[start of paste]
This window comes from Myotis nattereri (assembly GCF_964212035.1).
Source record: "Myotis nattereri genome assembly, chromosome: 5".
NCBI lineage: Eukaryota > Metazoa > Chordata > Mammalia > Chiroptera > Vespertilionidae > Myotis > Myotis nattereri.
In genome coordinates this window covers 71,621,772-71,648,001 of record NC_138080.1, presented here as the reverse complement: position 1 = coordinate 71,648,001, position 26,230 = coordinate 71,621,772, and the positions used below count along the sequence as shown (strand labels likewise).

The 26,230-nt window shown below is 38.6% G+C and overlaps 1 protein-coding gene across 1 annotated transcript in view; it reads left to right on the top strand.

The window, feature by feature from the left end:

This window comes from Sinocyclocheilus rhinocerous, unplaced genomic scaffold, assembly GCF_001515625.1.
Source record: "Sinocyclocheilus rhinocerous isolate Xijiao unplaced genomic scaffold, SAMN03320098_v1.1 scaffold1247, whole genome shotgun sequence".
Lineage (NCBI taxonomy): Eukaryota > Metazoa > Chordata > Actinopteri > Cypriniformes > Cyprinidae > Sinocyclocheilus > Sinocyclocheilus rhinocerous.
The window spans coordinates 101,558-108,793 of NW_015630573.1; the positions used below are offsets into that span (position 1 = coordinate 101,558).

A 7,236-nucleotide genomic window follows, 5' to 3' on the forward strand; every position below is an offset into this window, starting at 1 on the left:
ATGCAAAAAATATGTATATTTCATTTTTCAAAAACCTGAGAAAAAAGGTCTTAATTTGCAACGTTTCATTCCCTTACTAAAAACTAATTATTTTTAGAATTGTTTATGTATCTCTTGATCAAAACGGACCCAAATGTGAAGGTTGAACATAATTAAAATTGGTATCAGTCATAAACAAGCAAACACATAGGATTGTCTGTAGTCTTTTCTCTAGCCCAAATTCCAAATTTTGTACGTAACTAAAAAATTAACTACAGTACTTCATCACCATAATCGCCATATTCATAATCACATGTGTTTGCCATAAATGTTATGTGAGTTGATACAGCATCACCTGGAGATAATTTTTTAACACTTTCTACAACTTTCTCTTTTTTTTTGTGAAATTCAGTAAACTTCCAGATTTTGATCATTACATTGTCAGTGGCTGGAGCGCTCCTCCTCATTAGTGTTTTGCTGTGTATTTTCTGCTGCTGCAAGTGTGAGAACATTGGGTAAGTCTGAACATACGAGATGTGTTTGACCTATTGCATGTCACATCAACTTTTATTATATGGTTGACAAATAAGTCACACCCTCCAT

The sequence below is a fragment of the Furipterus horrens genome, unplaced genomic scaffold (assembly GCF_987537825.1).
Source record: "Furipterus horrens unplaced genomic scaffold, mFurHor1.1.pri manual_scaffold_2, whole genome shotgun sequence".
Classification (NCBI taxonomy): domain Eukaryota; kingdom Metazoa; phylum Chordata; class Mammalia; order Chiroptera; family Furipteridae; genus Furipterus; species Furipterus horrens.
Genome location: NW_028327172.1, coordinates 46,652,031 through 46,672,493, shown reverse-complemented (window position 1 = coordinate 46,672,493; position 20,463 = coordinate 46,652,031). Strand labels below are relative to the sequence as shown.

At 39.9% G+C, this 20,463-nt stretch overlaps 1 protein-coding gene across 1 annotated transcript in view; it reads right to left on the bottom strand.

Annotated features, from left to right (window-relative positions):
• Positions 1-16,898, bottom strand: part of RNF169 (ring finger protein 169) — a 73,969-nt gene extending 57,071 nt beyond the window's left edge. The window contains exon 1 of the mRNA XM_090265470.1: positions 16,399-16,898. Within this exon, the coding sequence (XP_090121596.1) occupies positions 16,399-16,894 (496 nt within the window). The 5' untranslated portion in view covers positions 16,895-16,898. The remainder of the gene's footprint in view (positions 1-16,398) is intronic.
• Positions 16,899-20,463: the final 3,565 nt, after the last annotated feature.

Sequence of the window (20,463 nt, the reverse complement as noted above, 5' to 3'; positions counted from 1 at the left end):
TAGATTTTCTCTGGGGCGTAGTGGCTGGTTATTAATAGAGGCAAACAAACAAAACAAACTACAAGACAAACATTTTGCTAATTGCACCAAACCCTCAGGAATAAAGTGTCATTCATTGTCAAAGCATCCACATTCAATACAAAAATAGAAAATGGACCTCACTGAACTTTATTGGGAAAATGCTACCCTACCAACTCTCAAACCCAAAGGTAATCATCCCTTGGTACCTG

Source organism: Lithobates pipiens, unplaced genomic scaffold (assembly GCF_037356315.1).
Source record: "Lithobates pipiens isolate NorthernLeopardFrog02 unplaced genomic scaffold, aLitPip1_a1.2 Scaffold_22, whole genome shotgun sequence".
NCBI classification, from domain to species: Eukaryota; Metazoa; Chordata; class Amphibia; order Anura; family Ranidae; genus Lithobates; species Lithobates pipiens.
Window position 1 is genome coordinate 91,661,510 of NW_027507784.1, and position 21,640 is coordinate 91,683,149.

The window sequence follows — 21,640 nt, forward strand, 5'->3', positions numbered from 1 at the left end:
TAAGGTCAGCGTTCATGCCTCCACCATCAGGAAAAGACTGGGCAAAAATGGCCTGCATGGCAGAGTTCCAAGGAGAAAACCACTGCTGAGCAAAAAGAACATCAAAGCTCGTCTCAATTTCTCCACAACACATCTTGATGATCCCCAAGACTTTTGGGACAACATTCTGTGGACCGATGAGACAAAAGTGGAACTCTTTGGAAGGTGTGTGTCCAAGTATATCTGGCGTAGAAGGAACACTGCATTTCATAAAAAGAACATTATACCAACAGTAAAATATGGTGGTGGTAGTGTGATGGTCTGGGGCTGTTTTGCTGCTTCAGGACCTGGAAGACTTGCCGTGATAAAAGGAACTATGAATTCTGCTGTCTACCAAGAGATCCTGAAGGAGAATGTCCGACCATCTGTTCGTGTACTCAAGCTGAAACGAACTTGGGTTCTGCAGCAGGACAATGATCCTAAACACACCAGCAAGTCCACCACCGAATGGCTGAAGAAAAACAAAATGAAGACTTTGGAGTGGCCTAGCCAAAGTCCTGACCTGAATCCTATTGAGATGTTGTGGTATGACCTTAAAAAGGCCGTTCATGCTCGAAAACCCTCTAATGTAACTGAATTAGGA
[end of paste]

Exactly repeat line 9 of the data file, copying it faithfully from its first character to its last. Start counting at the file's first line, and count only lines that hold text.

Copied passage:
Lineage (NCBI taxonomy): Eukaryota > Metazoa > Chordata > Actinopteri > Cypriniformes > Cyprinidae > Sinocyclocheilus > Sinocyclocheilus rhinocerous.